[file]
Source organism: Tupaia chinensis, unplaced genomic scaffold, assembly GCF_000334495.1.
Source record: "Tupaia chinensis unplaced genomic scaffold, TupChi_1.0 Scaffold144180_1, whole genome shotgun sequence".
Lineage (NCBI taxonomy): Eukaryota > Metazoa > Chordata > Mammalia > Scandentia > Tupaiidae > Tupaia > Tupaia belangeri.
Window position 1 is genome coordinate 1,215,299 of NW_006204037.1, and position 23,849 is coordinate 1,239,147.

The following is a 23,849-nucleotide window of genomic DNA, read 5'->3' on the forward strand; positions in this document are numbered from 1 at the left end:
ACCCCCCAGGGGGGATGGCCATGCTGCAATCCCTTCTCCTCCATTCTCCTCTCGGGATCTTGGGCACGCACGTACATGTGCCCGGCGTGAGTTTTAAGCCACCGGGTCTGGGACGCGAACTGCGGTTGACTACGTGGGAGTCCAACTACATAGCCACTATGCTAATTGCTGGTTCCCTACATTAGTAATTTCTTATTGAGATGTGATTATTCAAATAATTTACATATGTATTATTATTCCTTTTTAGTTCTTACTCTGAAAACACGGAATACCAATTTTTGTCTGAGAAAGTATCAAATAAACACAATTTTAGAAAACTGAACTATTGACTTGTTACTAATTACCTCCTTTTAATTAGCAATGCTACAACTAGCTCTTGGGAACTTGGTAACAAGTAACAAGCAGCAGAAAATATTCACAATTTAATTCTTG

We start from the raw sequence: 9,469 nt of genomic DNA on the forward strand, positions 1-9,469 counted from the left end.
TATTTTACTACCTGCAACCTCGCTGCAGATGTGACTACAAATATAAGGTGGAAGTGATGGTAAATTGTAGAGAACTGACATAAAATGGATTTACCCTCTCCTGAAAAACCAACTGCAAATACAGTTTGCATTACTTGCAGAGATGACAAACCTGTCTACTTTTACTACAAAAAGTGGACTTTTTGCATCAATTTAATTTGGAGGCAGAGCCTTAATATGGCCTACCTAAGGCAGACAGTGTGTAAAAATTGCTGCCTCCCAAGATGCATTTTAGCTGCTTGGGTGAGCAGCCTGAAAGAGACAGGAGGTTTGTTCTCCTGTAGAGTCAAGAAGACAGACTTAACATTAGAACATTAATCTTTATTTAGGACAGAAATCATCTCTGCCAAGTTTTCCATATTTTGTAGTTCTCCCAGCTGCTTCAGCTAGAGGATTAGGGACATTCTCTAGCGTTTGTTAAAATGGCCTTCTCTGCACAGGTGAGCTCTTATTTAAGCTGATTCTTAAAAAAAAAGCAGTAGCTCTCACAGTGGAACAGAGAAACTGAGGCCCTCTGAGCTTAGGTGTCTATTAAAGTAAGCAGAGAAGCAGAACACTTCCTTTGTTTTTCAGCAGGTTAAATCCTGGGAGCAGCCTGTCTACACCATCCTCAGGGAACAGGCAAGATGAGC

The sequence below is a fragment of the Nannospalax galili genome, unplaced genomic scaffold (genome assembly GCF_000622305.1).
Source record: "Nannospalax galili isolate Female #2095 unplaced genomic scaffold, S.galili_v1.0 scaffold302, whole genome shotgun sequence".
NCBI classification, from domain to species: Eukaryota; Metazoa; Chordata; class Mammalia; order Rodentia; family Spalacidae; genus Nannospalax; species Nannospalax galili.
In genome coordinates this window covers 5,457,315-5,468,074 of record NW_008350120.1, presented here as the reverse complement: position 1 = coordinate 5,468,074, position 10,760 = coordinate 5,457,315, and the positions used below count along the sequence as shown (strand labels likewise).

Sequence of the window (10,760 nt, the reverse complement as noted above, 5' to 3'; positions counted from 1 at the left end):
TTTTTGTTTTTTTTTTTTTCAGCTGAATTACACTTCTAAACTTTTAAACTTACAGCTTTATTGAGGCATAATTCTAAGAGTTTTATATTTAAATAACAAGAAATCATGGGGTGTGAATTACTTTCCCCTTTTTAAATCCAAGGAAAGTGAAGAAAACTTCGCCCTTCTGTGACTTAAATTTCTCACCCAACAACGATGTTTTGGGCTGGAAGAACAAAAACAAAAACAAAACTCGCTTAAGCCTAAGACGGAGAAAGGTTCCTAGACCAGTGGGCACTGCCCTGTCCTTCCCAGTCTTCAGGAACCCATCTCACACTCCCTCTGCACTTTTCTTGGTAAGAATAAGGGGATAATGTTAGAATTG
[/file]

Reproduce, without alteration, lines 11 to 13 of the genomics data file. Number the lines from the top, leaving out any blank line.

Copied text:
NCBI classification, from domain to species: Eukaryota; Metazoa; Chordata; class Mammalia; order Rodentia; family Spalacidae; genus Nannospalax; species Nannospalax galili.
In genome coordinates this window covers 5,457,315-5,468,074 of record NW_008350120.1, presented here as the reverse complement: position 1 = coordinate 5,468,074, position 10,760 = coordinate 5,457,315, and the positions used below count along the sequence as shown (strand labels likewise).

Sequence of the window (10,760 nt, the reverse complement as noted above, 5' to 3'; positions counted from 1 at the left end):